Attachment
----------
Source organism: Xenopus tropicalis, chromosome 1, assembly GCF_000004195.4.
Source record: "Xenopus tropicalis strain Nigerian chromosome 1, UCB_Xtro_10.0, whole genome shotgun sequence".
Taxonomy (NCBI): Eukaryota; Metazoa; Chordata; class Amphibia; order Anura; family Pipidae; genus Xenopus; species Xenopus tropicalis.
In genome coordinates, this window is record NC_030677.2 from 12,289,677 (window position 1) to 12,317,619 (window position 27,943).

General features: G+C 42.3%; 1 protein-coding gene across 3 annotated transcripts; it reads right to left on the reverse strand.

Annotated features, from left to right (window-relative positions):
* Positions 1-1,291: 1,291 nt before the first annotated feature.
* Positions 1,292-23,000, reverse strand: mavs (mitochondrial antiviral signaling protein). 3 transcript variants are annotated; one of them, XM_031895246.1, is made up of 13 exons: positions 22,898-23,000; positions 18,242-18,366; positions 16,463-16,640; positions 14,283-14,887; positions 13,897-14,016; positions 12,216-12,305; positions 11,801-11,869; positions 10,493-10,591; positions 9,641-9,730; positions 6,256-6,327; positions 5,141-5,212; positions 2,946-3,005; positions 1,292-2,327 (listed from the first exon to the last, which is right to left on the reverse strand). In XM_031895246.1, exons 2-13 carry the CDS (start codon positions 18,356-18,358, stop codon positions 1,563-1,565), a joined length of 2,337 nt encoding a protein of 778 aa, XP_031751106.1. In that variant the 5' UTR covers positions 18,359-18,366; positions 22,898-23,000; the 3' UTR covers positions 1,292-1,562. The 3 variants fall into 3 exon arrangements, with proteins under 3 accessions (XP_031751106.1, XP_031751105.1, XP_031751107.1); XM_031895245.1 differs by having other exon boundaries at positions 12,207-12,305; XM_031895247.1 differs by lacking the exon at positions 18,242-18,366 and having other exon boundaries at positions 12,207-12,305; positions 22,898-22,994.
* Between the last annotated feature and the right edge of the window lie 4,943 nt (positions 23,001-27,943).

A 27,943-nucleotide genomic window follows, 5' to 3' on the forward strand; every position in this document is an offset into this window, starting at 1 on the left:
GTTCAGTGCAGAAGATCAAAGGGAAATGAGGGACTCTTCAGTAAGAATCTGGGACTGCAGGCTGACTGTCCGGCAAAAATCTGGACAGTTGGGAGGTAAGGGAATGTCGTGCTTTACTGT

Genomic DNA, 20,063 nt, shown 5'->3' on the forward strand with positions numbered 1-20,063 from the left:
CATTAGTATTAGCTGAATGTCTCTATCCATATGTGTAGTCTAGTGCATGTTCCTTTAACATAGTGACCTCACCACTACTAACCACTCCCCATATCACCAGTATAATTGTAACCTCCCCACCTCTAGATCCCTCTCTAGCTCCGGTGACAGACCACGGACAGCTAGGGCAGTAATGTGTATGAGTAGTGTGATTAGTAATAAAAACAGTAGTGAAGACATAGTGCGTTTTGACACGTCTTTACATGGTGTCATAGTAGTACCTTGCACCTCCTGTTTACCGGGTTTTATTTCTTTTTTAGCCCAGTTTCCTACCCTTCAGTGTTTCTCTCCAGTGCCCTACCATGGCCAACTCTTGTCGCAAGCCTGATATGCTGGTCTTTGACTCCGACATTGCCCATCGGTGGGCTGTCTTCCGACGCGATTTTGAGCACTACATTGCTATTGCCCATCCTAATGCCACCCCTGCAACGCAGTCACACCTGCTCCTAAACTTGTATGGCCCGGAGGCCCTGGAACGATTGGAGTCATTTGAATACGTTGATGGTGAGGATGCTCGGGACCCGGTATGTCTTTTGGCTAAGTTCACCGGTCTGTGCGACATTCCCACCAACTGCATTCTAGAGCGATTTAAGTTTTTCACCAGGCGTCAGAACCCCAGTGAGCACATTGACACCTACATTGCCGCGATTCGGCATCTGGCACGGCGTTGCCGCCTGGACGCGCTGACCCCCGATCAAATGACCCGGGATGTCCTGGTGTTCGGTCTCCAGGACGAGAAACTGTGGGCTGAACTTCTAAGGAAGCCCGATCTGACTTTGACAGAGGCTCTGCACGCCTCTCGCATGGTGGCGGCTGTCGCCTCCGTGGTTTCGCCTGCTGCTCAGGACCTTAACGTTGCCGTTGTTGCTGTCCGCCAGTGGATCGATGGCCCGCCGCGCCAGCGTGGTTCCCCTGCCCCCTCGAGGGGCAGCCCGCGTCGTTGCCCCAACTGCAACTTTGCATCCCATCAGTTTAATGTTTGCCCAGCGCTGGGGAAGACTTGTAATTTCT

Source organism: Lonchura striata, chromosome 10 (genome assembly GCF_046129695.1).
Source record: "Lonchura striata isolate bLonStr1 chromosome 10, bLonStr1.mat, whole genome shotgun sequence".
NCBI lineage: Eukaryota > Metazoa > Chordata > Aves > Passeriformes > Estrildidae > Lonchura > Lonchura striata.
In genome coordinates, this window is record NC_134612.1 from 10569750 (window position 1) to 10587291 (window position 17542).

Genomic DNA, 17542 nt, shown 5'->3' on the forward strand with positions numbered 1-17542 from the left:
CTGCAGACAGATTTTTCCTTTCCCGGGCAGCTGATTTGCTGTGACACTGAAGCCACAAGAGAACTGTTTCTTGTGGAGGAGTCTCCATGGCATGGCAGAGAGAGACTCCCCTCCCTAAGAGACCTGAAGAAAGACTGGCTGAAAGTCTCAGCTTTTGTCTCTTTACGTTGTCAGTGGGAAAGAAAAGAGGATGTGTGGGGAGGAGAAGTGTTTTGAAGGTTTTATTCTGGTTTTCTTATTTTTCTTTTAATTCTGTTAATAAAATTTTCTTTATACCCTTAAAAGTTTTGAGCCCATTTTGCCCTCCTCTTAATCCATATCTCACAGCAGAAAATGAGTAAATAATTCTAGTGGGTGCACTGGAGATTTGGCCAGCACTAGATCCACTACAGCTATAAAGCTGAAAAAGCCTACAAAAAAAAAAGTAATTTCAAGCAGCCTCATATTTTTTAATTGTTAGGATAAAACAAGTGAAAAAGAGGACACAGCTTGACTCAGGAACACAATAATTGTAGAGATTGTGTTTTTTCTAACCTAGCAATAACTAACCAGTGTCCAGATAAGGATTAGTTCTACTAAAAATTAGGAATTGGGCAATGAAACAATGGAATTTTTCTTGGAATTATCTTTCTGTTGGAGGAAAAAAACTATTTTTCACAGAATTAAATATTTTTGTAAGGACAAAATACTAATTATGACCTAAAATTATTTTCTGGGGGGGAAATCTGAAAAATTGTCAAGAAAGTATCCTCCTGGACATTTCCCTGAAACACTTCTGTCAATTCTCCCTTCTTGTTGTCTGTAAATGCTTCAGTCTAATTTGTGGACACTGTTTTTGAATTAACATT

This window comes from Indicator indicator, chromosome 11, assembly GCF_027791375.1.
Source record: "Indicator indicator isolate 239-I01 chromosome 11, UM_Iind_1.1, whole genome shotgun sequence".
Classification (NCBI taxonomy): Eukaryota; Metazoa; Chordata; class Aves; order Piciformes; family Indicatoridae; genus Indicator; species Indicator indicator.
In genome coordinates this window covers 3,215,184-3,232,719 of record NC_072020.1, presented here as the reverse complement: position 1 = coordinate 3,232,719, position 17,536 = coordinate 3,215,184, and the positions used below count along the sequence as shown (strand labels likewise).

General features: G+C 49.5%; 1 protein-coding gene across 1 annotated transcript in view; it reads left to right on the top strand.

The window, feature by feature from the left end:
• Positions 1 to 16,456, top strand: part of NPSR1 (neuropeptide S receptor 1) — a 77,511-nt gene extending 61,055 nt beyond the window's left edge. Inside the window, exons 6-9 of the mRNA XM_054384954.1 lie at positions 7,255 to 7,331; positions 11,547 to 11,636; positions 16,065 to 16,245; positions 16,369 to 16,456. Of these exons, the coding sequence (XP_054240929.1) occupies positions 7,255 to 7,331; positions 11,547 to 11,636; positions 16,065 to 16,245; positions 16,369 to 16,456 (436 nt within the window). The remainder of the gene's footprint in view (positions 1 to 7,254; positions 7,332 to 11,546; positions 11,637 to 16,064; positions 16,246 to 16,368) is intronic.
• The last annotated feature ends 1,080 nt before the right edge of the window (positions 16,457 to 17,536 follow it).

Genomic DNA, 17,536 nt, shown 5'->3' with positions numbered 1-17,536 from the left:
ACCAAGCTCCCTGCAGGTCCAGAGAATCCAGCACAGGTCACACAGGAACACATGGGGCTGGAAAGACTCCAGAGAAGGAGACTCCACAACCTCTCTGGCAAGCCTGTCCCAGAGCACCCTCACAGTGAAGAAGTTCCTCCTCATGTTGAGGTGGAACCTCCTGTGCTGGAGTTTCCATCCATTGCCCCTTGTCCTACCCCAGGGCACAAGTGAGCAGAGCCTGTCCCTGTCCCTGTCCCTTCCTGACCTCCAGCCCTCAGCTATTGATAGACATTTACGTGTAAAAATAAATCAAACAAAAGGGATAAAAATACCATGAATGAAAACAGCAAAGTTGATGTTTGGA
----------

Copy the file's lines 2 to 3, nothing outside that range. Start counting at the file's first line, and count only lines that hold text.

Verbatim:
Source record: "Xenopus tropicalis strain Nigerian chromosome 1, UCB_Xtro_10.0, whole genome shotgun sequence".
Taxonomy (NCBI): Eukaryota; Metazoa; Chordata; class Amphibia; order Anura; family Pipidae; genus Xenopus; species Xenopus tropicalis.